Chances are, at some point or another, you’ve heard the question: “If there’s a God, why is there so much evil and injustice in the world?” I found myself in such a conversation with someone not long ago. As is common, the person I was speaking to pointed to world poverty and asked why God doesn’t do something to help the poor.
Although I didn’t say it aloud, I wondered, What does this person expect God to do—rain money down from the clouds? God is a good, loving God. It’s certainly not His will for people to live in poverty and go without having their basic needs met. And, because He’s God and has thought of everything, He already has a plan for meeting the world’s needs. It’s found in Deuteronomy 8:18: “It is He who gives you power to get wealth, that He may establish His covenant” (New King James Version).
The covenant that God extended to the world isn’t only spiritual; it also includes material wealth, health, peace, and everything else He has to give. Of all the ways God could “establish His covenant” on the earth, He opted to use us—the body of Christ! What a privilege—and responsibility—we have to partner with Him in ministering to the world’s spiritual and material needs.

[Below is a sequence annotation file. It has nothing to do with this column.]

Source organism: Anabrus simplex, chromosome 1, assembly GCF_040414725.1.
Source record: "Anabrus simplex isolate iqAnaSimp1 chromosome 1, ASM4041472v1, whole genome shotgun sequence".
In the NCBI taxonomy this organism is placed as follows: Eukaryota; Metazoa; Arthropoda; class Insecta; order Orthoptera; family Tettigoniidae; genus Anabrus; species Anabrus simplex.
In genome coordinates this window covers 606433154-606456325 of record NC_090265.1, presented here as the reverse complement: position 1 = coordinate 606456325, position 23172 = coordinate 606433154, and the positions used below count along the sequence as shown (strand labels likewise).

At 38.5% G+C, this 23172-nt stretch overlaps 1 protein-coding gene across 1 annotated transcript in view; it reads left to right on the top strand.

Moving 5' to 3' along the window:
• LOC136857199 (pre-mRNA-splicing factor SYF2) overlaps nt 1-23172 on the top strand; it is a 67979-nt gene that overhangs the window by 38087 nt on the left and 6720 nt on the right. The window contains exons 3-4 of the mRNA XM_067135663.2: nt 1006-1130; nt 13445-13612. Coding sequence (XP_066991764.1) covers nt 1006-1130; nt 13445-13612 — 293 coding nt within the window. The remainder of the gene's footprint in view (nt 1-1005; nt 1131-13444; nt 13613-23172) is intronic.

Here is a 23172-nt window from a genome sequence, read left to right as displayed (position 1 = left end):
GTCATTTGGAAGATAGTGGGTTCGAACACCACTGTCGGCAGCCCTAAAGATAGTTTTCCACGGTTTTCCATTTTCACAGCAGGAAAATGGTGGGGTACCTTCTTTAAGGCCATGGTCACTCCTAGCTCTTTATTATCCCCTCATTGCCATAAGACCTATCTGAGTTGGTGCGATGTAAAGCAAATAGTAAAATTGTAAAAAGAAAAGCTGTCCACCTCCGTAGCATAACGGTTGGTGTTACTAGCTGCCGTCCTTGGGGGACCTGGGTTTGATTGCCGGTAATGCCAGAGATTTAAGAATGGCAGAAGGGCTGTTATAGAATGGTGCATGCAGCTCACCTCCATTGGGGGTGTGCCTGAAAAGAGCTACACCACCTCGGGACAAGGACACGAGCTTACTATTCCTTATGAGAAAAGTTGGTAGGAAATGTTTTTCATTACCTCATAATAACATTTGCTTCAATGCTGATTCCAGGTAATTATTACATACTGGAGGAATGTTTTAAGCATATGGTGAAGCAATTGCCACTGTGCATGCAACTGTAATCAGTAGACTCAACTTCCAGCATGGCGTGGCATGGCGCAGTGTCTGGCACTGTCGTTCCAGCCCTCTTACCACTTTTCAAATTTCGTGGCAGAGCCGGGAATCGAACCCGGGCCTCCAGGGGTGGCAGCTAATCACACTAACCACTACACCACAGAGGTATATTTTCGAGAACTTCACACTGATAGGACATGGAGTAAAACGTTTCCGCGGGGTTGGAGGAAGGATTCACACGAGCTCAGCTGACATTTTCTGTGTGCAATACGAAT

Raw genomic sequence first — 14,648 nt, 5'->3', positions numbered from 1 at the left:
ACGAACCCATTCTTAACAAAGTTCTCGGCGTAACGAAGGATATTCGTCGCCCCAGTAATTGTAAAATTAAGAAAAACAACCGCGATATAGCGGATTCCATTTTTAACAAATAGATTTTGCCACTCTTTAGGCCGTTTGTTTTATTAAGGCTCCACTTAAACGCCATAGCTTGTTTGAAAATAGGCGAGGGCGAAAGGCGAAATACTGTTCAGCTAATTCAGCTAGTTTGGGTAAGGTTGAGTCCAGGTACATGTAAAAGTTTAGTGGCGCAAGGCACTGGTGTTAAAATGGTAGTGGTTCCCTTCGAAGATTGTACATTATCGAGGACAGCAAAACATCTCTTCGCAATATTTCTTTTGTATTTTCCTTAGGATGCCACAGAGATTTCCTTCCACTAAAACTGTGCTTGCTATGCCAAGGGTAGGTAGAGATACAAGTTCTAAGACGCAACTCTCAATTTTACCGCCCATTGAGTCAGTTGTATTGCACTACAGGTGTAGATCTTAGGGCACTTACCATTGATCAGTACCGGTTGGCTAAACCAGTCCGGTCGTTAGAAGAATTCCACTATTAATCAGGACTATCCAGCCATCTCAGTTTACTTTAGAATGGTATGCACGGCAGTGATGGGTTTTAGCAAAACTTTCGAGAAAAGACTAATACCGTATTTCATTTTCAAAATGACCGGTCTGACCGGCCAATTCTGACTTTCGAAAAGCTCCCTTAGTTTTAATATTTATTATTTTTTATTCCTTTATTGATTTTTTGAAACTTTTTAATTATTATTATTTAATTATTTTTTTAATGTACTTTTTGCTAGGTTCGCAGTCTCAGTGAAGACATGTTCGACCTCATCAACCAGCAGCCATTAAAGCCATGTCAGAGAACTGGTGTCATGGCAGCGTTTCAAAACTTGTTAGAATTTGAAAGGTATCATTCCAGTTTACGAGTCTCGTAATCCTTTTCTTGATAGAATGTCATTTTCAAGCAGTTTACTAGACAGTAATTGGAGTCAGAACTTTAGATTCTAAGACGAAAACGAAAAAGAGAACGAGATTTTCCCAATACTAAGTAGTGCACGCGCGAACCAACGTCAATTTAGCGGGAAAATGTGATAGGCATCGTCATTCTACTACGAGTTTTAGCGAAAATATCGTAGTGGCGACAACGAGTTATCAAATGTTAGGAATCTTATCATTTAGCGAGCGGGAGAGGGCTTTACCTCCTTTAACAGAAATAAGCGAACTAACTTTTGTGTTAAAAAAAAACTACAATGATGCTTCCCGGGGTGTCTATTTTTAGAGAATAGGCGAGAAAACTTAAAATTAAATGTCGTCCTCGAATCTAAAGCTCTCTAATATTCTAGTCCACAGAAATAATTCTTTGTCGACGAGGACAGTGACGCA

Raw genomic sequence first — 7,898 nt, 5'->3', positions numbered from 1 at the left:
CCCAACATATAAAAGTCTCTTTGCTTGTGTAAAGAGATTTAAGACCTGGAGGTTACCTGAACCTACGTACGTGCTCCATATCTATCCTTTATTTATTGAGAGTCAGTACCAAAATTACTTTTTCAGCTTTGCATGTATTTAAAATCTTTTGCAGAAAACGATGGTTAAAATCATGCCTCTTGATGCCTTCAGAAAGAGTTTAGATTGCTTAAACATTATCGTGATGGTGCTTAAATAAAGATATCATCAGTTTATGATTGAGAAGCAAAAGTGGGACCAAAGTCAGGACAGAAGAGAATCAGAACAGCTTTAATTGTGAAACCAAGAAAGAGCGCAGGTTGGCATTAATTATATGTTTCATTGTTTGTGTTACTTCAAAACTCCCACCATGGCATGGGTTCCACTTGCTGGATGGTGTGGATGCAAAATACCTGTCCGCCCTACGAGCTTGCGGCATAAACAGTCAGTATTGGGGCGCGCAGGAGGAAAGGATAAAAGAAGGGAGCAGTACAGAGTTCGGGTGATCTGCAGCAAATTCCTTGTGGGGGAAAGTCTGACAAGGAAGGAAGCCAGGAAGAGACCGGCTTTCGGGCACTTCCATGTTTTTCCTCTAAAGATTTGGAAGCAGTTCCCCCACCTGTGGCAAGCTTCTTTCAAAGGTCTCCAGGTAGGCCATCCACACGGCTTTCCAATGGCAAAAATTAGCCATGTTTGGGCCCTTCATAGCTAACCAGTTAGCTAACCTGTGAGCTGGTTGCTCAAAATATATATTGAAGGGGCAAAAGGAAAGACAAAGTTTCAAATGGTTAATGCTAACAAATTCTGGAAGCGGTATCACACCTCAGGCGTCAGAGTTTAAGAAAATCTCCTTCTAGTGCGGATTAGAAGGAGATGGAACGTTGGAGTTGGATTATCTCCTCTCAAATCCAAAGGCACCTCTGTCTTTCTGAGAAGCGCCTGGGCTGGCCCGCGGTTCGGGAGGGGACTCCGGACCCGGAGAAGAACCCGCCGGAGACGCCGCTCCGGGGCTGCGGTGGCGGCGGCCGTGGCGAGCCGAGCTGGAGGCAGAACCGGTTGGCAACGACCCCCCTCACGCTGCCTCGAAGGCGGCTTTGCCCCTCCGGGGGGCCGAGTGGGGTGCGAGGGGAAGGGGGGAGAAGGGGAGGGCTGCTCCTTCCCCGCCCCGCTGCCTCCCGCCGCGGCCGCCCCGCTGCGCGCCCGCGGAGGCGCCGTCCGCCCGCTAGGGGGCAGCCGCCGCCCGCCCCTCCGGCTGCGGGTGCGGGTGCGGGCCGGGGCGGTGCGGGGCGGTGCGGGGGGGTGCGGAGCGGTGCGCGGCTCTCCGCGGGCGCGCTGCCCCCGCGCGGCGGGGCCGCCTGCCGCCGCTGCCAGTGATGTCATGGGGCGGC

In Financial Stewardship, Andrew explains that “prosperity really isn’t for us. It’s so that we can be a blessing. It enables us to bless others.” The problem is that religion has taught the church that prosperity is evil and selfish and that we should avoid it at all costs if we want to be godly. This mindset accepts that poverty equals humility and godliness.
Those who believe this only want enough of God’s blessings to get by. They’re fine with just a little because they don’t want to be selfish. But 2 Corinthians 9:8 says, “God is able to make all grace abound toward you; that ye, always having all sufficiency in all things, may abound to every good work.” God wants us to abound to every good work. We can’t abound in helping others if we’re broke ourselves!
Viewing prosperity from a true biblical perspective, we’re selfish if we’re not abounding, because that means we aren’t able to give to others. According to Andrew’s teaching in Financial Stewardship, we need to start prospering so we can abound to every good work. This is why God wants us to prosper. He wants to bless us so that He can make us a blessing. We can’t bless others if we aren’t blessed.
If every Christian had the right attitude toward prosperity—understanding that prosperity isn’t selfish, but a blessing that God wants to get to us—I believe we could eradicate world hunger and poverty and send the Gospel around the globe. God’s not going to rain money down on people. He’s waiting for us to believe Him for prosperity so we, “having all sufficiency in all things, may abound to every good work.”
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